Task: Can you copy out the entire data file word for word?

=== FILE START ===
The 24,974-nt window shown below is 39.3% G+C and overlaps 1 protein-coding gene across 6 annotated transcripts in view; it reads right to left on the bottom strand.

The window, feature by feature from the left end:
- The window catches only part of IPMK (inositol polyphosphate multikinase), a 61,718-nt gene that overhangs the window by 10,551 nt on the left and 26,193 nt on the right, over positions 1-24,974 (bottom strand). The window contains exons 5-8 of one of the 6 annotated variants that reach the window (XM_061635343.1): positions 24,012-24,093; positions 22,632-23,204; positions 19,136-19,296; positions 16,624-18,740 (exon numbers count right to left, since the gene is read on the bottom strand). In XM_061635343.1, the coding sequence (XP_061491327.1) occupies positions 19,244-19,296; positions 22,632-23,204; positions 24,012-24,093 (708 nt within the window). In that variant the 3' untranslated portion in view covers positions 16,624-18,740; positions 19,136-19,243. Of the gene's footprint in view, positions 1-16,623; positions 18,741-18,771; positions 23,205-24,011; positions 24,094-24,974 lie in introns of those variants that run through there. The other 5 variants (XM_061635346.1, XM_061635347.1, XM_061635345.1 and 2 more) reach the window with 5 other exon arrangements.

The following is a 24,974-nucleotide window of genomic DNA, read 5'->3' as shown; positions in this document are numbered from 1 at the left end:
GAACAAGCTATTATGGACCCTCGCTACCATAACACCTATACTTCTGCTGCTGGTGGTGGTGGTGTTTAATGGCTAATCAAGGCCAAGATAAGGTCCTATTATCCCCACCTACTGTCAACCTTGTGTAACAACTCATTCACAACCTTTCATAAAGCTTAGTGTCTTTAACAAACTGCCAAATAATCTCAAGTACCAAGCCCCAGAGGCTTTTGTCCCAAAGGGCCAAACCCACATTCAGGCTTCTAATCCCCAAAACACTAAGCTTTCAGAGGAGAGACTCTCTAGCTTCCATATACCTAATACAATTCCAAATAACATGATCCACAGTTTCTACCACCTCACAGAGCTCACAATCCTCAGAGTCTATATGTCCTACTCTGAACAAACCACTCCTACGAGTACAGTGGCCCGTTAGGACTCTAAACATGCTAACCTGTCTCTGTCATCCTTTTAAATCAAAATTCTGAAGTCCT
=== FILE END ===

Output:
The 24,974-nt window shown below is 39.3% G+C and overlaps 1 protein-coding gene across 6 annotated transcripts in view; it reads right to left on the bottom strand.

The window, feature by feature from the left end:
- The window catches only part of IPMK (inositol polyphosphate multikinase), a 61,718-nt gene that overhangs the window by 10,551 nt on the left and 26,193 nt on the right, over positions 1-24,974 (bottom strand). The window contains exons 5-8 of one of the 6 annotated variants that reach the window (XM_061635343.1): positions 24,012-24,093; positions 22,632-23,204; positions 19,136-19,296; positions 16,624-18,740 (exon numbers count right to left, since the gene is read on the bottom strand). In XM_061635343.1, the coding sequence (XP_061491327.1) occupies positions 19,244-19,296; positions 22,632-23,204; positions 24,012-24,093 (708 nt within the window). In that variant the 3' untranslated portion in view covers positions 16,624-18,740; positions 19,136-19,243. Of the gene's footprint in view, positions 1-16,623; positions 18,741-18,771; positions 23,205-24,011; positions 24,094-24,974 lie in introns of those variants that run through there. The other 5 variants (XM_061635346.1, XM_061635347.1, XM_061635345.1 and 2 more) reach the window with 5 other exon arrangements.

The following is a 24,974-nucleotide window of genomic DNA, read 5'->3' as shown; positions in this document are numbered from 1 at the left end:
GAACAAGCTATTATGGACCCTCGCTACCATAACACCTATACTTCTGCTGCTGGTGGTGGTGGTGTTTAATGGCTAATCAAGGCCAAGATAAGGTCCTATTATCCCCACCTACTGTCAACCTTGTGTAACAACTCATTCACAACCTTTCATAAAGCTTAGTGTCTTTAACAAACTGCCAAATAATCTCAAGTACCAAGCCCCAGAGGCTTTTGTCCCAAAGGGCCAAACCCACATTCAGGCTTCTAATCCCCAAAACACTAAGCTTTCAGAGGAGAGACTCTCTAGCTTCCATATACCTAATACAATTCCAAATAACATGATCCACAGTTTCTACCACCTCACAGAGCTCACAATCCTCAGAGTCTATATGTCCTACTCTGAACAAACCACTCCTACGAGTACAGTGGCCCGTTAGGACTCTAAACATGCTAACCTGTCTCTGTCATCCTTTTAAATCAAAATTCTGAAGTCCT